President Joe Biden was never a fan of serious Supreme Court reforms – be it increasing their numbers, setting term limits, or both. And he responded to the question by setting up a 34-person commission to look into the matter. Last week, Biden’s commission stopped making recommendations, citing “deep disagreements among commissioners” and just passed a 288-page report dispassionately examining the pros and cons of various judicial reform proposals.
Now Senator Elizabeth Warren is calling on Congress to use its constitutional authority to add four members to the court. “I don’t come to this conclusion lightly or because I disagree with a particular decision; I come to this conclusion because I believe that the current court threatens the democratic foundations of our nation, ”she wrote in a Boston Globe Opinion piece Wednesday afternoon.
I interviewed Warren – scheduled to speak about her opinion article on court reform – Thursday night. And then Reports surfaced about a confusing tradeoff between the Build Back Better package and securing voting rights (with no evidence ever going to be found) so we talked about that too.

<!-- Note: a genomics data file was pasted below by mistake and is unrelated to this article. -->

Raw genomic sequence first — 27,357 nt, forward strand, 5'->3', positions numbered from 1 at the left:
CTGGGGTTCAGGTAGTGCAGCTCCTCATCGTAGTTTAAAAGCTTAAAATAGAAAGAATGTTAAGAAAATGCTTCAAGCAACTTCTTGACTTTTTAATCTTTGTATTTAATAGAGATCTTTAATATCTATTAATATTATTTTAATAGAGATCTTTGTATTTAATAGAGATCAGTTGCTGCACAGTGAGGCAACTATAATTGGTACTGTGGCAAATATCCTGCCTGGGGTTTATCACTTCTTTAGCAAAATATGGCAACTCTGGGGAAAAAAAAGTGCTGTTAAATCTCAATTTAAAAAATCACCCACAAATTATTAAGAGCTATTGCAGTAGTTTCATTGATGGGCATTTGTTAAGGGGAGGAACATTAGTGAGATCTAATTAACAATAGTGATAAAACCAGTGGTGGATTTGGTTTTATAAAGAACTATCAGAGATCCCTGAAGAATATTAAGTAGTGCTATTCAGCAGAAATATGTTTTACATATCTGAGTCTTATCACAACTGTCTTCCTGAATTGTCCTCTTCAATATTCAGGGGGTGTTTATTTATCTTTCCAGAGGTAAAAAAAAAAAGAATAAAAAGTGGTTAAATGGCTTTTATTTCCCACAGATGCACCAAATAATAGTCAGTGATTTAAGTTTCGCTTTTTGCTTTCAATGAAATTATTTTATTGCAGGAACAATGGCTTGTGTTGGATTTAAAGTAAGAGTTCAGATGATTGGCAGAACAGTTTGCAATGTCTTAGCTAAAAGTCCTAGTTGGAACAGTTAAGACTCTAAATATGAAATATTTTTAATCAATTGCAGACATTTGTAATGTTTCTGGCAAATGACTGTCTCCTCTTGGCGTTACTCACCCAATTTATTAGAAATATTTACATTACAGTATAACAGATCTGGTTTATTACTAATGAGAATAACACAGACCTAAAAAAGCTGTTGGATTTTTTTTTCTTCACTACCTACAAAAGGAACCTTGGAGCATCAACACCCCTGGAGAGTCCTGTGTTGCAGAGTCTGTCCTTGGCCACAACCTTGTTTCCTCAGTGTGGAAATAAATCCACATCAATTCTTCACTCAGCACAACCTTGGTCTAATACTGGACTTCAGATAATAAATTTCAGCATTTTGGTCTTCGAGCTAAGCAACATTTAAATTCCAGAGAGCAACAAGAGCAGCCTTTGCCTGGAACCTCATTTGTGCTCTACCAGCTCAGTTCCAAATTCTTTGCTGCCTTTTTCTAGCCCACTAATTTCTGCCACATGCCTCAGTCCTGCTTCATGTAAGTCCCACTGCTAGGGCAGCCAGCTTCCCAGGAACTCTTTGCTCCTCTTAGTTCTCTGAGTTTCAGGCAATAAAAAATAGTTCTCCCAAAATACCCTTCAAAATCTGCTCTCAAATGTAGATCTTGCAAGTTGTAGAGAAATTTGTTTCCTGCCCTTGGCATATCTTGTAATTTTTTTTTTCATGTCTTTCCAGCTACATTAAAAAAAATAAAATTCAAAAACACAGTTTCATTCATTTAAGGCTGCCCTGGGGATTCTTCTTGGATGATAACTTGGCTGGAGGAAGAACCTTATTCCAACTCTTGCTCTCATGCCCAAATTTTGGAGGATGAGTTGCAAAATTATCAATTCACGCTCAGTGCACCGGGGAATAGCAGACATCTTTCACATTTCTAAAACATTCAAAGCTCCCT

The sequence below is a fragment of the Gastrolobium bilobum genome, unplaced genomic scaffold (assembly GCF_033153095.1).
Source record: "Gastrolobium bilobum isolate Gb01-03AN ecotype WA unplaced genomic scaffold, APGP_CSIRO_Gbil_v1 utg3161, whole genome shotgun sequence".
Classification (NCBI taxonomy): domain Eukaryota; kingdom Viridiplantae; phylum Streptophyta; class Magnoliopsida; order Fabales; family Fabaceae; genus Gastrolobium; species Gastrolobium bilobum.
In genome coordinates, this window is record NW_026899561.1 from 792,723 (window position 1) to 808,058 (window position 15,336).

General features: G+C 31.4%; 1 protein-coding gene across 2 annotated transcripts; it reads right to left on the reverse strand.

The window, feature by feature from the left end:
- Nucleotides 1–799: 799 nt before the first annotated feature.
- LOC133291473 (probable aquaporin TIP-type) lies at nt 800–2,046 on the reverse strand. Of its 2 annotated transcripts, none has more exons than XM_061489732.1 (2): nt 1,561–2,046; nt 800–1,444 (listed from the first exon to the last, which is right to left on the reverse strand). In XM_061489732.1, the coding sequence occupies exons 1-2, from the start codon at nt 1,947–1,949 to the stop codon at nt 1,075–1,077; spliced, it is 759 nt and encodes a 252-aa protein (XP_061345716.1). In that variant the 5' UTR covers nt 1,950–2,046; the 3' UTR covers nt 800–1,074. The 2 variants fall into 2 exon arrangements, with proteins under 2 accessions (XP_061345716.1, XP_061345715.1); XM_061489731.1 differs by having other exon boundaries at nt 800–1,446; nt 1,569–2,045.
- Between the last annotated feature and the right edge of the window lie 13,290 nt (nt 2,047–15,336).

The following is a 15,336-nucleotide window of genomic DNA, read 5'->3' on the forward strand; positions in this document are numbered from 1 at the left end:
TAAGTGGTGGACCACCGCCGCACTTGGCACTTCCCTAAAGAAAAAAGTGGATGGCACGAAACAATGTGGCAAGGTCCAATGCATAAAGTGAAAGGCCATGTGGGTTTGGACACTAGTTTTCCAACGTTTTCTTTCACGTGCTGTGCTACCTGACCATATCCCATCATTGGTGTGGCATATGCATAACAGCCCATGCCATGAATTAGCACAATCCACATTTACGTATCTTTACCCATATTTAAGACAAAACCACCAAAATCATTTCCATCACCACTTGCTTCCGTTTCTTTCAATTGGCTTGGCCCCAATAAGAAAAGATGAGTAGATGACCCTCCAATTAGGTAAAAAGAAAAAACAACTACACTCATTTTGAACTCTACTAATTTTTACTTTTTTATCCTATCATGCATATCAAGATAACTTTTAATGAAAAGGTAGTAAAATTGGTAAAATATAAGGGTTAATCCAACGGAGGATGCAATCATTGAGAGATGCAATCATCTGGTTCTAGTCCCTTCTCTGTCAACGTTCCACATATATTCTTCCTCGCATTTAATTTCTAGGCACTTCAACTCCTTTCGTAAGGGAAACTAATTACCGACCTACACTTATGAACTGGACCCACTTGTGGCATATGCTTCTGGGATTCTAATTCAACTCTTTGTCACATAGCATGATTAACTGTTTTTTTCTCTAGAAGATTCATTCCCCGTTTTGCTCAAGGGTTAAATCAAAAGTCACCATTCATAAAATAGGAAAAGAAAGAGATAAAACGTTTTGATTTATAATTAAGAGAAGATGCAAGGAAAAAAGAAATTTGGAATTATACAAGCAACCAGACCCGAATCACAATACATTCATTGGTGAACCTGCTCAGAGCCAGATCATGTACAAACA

The Biden Supreme Court Reform Commission had the bad luck – or bad judgment – of publishing its report just days after the court appeared ready to uphold Mississippi’s 15-week abortion ban, the benchmark for legal abortion of fetuses would change “viability” or approximately 22-24 weeks from the 1973 established Roe versus Wade Decision. At least four Conservative judges appeared ready to overthrow roe all; Chief Justice John Roberts appeared to hold out 15 weeks as a sensible compromise; none of the other judges seemed to agree. It is almost certain that roe will be seriously weakened again if not knocked down.
But Warren says that while she was appalled by the Mississippi hearing, her proposal is not being driven by a single decision or possible verdict, but by the court’s massive attacks on voting rights, gun reform, labor rights, environmental regulations, and more. “The lawlessness of this court is a grave threat to our democracy and our country,” she wrote.
Recently, two commissioners, jurists Kermit Roosevelt and Caroline Fredrickson, spoke out in favor of adding more judges. “The enlargement of the court may be the only thing that will save our democracy for the next generation,” wrote Roosevelt in time Magazine. Brian Fallon, Executive Director of Demand Justice, advocate of judicial reform, dismissed the commission as an empty exercise in The New York Times last week.